Friday, July 31, 2009
* Informed by Bruce Gagnon on July 29, 2009
* Image Source
1. Airman 1st Class Caleb Force, a Predator sensor operator, helps 1st Lt. Jorden Smith, a Predator pilot, locate simulated targets during an MQ-1 Predator training mission at Creech Air Force Base in Nevada. (Nadine Y. Barclay / Air Force)
2. Air Force Maj. Bryan Dresser does a pre-flight check on an A-10 Thunderbolt II before takeoff at Davis-Monthan Air Force Base. (Jill Torrance / Arizona Daily Star)
3. The MQ-1 Predator is among the unmanned aircraft, or drones, that some see as the future of the Air Force. (Leslie Pratt / Air Force)
The Arizona Daily Star
Will drones push fighter pilots out of the cockpit? Fliers face future where planes work by remote control By Carol Ann Alaimo ARIZONA DAILY STAR
For as long as Col. Paul Johnson has been in the cockpit, the fighter pilot has been an icon of American military might.
Now, after nearly a quarter century in uniform, he's witnessing the beginning of the end of that era.
Increasingly, the U.S Air Force is turning to unmanned aircraft to perform work once done exclusively by aviators like Johnson, the wing commander of Davis-Monthan Air Force Base.
At the highest levels of the Pentagon, plans are under way to reduce the role of warplanes, and rely more heavily on remotely piloted craft.
"This is massive," said Johnson, an A-10 pilot with more than 2,000 hours in the skies, describing the potential changes ahead.
"It's a head-exploding topic," he said. But "for us to sit on the sidelines and ignore this new technology would be irresponsible."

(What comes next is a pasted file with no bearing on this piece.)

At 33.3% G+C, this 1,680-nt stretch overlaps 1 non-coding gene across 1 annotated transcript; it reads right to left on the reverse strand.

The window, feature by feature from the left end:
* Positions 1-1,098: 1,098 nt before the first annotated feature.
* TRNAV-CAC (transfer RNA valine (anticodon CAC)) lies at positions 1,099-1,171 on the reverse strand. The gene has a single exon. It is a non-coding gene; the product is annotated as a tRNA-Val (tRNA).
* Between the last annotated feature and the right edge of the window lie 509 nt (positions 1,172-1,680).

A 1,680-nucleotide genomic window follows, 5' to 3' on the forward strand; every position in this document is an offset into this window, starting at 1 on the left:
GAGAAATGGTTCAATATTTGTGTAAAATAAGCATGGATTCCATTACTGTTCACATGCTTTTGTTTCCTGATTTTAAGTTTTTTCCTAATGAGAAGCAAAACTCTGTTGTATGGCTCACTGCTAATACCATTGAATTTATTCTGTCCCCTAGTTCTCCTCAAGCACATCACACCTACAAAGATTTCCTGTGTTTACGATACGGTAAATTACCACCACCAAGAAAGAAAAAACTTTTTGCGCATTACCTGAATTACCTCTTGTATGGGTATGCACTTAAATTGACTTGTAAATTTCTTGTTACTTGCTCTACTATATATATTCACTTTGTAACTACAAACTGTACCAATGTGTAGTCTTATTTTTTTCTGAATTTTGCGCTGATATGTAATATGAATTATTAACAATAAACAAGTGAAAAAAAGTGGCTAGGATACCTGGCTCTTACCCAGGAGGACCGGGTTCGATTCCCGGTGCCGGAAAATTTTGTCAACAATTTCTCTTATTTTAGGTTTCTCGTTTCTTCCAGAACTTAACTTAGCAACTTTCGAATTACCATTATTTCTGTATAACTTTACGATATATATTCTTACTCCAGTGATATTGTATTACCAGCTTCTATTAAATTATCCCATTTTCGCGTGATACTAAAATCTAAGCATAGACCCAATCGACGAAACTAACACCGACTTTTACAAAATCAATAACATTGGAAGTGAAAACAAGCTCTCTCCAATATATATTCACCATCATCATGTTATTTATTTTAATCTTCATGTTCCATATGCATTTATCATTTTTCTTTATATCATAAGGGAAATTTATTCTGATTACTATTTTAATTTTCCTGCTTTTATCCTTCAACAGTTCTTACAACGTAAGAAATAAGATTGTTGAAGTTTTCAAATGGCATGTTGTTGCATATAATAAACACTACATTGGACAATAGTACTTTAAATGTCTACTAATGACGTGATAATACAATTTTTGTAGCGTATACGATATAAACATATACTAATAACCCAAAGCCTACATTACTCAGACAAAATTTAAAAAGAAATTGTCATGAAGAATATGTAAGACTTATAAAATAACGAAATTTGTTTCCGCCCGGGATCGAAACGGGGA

In the space of a generation or two, officials say, Air Force bases like D-M could be doing much of their business by remote control, reducing jet noise over urban areas while saving money, improving effectiveness and preventing risk to the lives of military personnel.
How much of the service's work can be done by drones is the subject of intense research and debate in Washington, and there are many unknowns about how quickly such technology will advance.
Already, though, some are envisioning the end of the Air Force as we know it.
Peter Singer, director of the 21st Century Defense Initiative at the Brookings Institution, one of Washington's oldest and most respected think tanks, predicts a vast array of missions for unmanned craft, from stealth bombing to electronic warfare — even dogfights.
"It's not just intelligence and bomber pilots who will be replaced with machines," said a recent article by Singer, a campaign adviser on defense policy to President Obama.
"Planning is proceeding on UCAVs, unmanned combat aerial vehicles, which will replace fighter jocks, too."
Last manned fighter?
Defense Secretary Robert Gates is among those gazing into the future.
In a May appearance before the Senate Armed Service Committee, Gates suggested that the Joint Strike Fighter or JSF — the warplane due to replace the A-10 attack jets flown at D-M — could be America's last manned fighter.
"We're at a real time of transition here in terms of the future of aviation," Gates told senators, according to a transcript.